Brunello, Nobile, Chianti… are not just Sangiovese
Even if everyone now is, rightfully, talking about territories, many wine critics appear to forget, when evaluating a wine, that the same varietal changes based on the area where it is grown and thus the parameters used for evaluation should also change.
There is a lot of talk about zones, subzones and vineyards and other similar concepts only to then read many articles and evaluations regarding the varietal or, even worse, the personal interpretations of that grape that are transposed in every territory in a self-referential way that borders on the ridiculous.
The region that suffers most from this is Tuscany where Sangiovese is by far the most widespread grape with many DOCG appellations. Our ancestors were far ahead of us when they referred to Sangiovese by its local names (Prugnolo Gentile in Montepulciano, Brunello in Montalcino and Morellino in Scansano are the best-known and classic examples and thus avoided any confusion. At the time, Sangiovese was then only used in reference to wines from Romagna and nothing else.
In the distant past blending was the tradition in Tuscany, Chianti being the prime example but this was also the case in Montalcino, until Biondi Santi opted for making a single-grape, Brunello-Sangiovese wine. Over the past few decades we have seen a trend of blending grapes in the region like Cabernet, Merlot and Syrah, which ran against tradition but increased exports abroad. Then came the phenomena of the Super Tuscans that included some single-grape Sangiovese wines other than from the Brunello (spot-on intuition) zone. All were excellent ideas, certainly successful, but which had an eye more on the market than the territory.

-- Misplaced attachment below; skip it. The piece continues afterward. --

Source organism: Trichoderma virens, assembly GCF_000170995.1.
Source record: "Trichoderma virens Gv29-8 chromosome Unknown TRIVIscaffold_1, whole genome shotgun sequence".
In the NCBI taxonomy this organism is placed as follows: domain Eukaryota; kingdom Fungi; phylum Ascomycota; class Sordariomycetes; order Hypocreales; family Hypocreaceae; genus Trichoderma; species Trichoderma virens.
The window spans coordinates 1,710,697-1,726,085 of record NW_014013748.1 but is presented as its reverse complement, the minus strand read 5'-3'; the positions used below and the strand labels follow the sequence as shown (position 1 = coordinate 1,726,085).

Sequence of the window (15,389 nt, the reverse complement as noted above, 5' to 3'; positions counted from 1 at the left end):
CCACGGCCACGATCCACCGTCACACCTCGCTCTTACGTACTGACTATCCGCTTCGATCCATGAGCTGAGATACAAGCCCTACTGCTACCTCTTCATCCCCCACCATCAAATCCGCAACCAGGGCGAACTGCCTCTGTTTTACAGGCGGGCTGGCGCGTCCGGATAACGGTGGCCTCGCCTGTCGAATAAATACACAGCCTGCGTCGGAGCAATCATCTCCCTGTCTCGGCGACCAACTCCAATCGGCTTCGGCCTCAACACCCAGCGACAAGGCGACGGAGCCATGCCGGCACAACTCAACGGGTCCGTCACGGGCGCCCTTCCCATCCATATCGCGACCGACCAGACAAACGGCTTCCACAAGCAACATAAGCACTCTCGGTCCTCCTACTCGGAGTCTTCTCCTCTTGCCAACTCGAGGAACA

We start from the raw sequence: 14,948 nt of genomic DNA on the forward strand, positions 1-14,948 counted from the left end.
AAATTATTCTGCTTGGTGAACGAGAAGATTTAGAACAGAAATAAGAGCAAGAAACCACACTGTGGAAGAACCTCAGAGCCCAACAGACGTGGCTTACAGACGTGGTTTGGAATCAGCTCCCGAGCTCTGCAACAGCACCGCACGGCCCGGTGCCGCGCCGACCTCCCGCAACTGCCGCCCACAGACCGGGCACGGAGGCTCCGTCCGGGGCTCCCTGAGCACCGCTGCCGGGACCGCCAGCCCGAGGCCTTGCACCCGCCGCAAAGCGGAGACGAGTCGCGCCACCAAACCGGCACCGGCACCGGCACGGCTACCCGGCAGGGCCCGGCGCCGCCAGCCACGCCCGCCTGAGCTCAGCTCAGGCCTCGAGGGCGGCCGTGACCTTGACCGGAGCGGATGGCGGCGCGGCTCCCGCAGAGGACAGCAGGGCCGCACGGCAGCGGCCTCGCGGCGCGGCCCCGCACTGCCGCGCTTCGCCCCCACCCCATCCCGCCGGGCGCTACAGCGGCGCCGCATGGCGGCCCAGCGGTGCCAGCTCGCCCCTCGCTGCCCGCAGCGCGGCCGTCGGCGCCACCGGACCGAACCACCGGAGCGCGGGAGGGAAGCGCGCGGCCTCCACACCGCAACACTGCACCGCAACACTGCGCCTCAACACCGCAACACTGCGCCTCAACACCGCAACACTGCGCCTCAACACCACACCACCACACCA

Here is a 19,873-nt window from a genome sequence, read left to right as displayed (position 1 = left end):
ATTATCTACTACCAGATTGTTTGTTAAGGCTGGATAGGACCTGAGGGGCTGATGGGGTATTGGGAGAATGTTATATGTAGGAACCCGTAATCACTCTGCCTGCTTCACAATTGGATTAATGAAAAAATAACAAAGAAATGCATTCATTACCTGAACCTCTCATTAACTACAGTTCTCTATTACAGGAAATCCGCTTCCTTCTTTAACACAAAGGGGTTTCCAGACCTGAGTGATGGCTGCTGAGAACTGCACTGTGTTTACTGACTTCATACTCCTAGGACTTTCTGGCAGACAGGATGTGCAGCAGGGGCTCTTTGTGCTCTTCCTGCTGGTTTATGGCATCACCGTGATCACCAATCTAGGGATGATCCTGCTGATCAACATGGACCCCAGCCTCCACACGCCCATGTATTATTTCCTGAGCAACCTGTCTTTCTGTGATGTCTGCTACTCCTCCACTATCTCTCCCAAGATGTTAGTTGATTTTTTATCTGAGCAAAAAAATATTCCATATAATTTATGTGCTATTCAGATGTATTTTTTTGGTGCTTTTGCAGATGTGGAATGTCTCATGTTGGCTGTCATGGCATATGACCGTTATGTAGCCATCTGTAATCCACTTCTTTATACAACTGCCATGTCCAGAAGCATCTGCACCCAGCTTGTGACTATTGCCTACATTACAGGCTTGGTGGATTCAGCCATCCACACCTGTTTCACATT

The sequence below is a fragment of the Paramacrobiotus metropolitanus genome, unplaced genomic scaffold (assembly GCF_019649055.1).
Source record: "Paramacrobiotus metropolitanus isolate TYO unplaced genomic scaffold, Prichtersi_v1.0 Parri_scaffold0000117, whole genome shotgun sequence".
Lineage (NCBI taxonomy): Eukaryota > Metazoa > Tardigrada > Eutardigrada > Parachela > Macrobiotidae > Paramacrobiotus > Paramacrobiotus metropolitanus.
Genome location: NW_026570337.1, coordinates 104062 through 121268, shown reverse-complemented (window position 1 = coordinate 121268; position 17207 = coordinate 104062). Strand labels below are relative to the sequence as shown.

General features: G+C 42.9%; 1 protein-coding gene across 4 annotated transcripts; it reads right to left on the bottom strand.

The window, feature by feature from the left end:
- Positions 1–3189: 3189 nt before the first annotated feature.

More recently, changes to various production norms increased the possibility of using Sangiovese alone, which opened the door to a problem of territorial identity being badly interpreted by, we must admit, certain wine critics, alas Italian ones. One cannot and should not bend the territory to their vision of Sangiovese based on the logic of “I like Sangiovese to be this way and thus all those that come close to my vision are good and the others are not”. This is because it is a self-referential and dangerous vision for Italian producers and, above all, the amazing territories where the wines are produced.
We should be grateful that this varietal “feels” the many territorial differences it grows in. I believe that the proper approach should be to highlight the structural differences of a wine that are due to the territory it is made in. We should not forget that the classical differences (perhaps simple) have always existed: the acidity and elegance of Chianti Classico; the tannins and austerity of Nobile di Montepulciano; the denseness and boldness of Brunello di Montalcino; the warmth and sunniness of Morellino di Scansano. These simple differences must remain unchanged to best underscore, as they have always done, the areas they are produced in. And should a wine – even a very good one – dangerously border and overlap with another appellation, thus losing the intrinsic characteristics of the area, it should not be considered a reference point nor even worthy of representing that zone. If we do not rigorously respect the simple taste differences between the appellations we will kill the concept of territory and not provide proper information because this will create confusion for the consumer, who is the most precious asset the world of wine possesses.